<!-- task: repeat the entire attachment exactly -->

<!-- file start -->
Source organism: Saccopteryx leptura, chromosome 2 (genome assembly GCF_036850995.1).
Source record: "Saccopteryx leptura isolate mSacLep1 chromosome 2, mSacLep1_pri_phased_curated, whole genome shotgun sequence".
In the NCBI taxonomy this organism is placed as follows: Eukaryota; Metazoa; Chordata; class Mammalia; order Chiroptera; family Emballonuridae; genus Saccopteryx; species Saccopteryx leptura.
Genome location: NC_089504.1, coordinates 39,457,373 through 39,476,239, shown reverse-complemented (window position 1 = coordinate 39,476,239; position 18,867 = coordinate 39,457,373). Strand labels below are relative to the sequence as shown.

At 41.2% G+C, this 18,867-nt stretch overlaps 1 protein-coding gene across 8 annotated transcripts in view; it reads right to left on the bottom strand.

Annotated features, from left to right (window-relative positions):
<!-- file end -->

Source organism: Saccopteryx leptura, chromosome 2 (genome assembly GCF_036850995.1).
Source record: "Saccopteryx leptura isolate mSacLep1 chromosome 2, mSacLep1_pri_phased_curated, whole genome shotgun sequence".
In the NCBI taxonomy this organism is placed as follows: Eukaryota; Metazoa; Chordata; class Mammalia; order Chiroptera; family Emballonuridae; genus Saccopteryx; species Saccopteryx leptura.
Genome location: NC_089504.1, coordinates 39,457,373 through 39,476,239, shown reverse-complemented (window position 1 = coordinate 39,476,239; position 18,867 = coordinate 39,457,373). Strand labels below are relative to the sequence as shown.

At 41.2% G+C, this 18,867-nt stretch overlaps 1 protein-coding gene across 8 annotated transcripts in view; it reads right to left on the bottom strand.

Annotated features, from left to right (window-relative positions):